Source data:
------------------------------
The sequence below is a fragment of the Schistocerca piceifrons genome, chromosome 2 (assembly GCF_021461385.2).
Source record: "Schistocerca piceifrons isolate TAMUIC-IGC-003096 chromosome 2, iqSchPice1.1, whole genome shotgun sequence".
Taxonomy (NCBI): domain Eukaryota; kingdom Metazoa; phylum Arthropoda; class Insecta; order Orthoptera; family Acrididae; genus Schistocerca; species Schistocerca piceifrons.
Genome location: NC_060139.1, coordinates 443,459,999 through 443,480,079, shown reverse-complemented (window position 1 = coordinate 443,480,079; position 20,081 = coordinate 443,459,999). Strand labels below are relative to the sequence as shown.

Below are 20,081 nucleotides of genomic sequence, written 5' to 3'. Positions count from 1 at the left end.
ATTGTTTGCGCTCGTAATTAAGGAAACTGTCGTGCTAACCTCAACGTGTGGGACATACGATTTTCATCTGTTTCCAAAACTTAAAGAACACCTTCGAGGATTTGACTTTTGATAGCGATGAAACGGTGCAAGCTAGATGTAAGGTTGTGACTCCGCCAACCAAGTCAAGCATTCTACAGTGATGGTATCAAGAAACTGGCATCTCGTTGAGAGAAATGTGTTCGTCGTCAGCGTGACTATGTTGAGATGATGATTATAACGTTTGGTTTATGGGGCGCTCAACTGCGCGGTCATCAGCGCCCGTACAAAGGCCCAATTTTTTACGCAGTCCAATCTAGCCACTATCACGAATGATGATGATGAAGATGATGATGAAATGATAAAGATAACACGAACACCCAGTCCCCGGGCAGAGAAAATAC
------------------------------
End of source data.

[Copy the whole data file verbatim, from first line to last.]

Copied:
The sequence below is a fragment of the Schistocerca piceifrons genome, chromosome 2 (assembly GCF_021461385.2).
Source record: "Schistocerca piceifrons isolate TAMUIC-IGC-003096 chromosome 2, iqSchPice1.1, whole genome shotgun sequence".
Taxonomy (NCBI): domain Eukaryota; kingdom Metazoa; phylum Arthropoda; class Insecta; order Orthoptera; family Acrididae; genus Schistocerca; species Schistocerca piceifrons.
Genome location: NC_060139.1, coordinates 443,459,999 through 443,480,079, shown reverse-complemented (window position 1 = coordinate 443,480,079; position 20,081 = coordinate 443,459,999). Strand labels below are relative to the sequence as shown.

Below are 20,081 nucleotides of genomic sequence, written 5' to 3'. Positions count from 1 at the left end.
ATTGTTTGCGCTCGTAATTAAGGAAACTGTCGTGCTAACCTCAACGTGTGGGACATACGATTTTCATCTGTTTCCAAAACTTAAAGAACACCTTCGAGGATTTGACTTTTGATAGCGATGAAACGGTGCAAGCTAGATGTAAGGTTGTGACTCCGCCAACCAAGTCAAGCATTCTACAGTGATGGTATCAAGAAACTGGCATCTCGTTGAGAGAAATGTGTTCGTCGTCAGCGTGACTATGTTGAGATGATGATTATAACGTTTGGTTTATGGGGCGCTCAACTGCGCGGTCATCAGCGCCCGTACAAAGGCCCAATTTTTTACGCAGTCCAATCTAGCCACTATCACGAATGATGATGATGAAGATGATGATGAAATGATAAAGATAACACGAACACCCAGTCCCCGGGCAGAGAAAATAC